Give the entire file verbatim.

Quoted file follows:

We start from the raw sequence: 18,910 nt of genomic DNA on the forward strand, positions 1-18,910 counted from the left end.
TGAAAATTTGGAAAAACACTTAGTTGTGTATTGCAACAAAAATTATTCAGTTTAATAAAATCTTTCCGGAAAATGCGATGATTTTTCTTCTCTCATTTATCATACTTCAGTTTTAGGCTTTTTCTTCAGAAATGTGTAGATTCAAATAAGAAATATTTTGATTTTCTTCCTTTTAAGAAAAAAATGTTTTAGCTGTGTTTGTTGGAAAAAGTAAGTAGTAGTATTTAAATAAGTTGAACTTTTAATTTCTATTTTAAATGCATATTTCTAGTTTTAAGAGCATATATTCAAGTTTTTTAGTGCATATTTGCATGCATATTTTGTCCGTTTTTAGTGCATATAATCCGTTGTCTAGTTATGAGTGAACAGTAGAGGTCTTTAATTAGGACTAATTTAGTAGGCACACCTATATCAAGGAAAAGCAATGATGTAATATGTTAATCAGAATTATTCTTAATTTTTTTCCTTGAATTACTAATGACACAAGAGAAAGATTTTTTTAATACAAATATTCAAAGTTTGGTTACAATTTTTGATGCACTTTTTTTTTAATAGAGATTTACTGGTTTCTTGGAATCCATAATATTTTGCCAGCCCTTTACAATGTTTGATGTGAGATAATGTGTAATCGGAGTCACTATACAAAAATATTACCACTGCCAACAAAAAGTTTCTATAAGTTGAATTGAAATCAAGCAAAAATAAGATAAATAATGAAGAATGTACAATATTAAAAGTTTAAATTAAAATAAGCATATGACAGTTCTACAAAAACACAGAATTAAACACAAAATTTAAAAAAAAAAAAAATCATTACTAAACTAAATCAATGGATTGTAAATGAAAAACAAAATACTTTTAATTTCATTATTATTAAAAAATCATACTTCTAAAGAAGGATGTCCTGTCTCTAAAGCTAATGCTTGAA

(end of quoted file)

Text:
We start from the raw sequence: 18,910 nt of genomic DNA on the forward strand, positions 1-18,910 counted from the left end.
TGAAAATTTGGAAAAACACTTAGTTGTGTATTGCAACAAAAATTATTCAGTTTAATAAAATCTTTCCGGAAAATGCGATGATTTTTCTTCTCTCATTTATCATACTTCAGTTTTAGGCTTTTTCTTCAGAAATGTGTAGATTCAAATAAGAAATATTTTGATTTTCTTCCTTTTAAGAAAAAAATGTTTTAGCTGTGTTTGTTGGAAAAAGTAAGTAGTAGTATTTAAATAAGTTGAACTTTTAATTTCTATTTTAAATGCATATTTCTAGTTTTAAGAGCATATATTCAAGTTTTTTAGTGCATATTTGCATGCATATTTTGTCCGTTTTTAGTGCATATAATCCGTTGTCTAGTTATGAGTGAACAGTAGAGGTCTTTAATTAGGACTAATTTAGTAGGCACACCTATATCAAGGAAAAGCAATGATGTAATATGTTAATCAGAATTATTCTTAATTTTTTTCCTTGAATTACTAATGACACAAGAGAAAGATTTTTTTAATACAAATATTCAAAGTTTGGTTACAATTTTTGATGCACTTTTTTTTTAATAGAGATTTACTGGTTTCTTGGAATCCATAATATTTTGCCAGCCCTTTACAATGTTTGATGTGAGATAATGTGTAATCGGAGTCACTATACAAAAATATTACCACTGCCAACAAAAAGTTTCTATAAGTTGAATTGAAATCAAGCAAAAATAAGATAAATAATGAAGAATGTACAATATTAAAAGTTTAAATTAAAATAAGCATATGACAGTTCTACAAAAACACAGAATTAAACACAAAATTTAAAAAAAAAAAAAATCATTACTAAACTAAATCAATGGATTGTAAATGAAAAACAAAATACTTTTAATTTCATTATTATTAAAAAATCATACTTCTAAAGAAGGATGTCCTGTCTCTAAAGCTAATGCTTGAA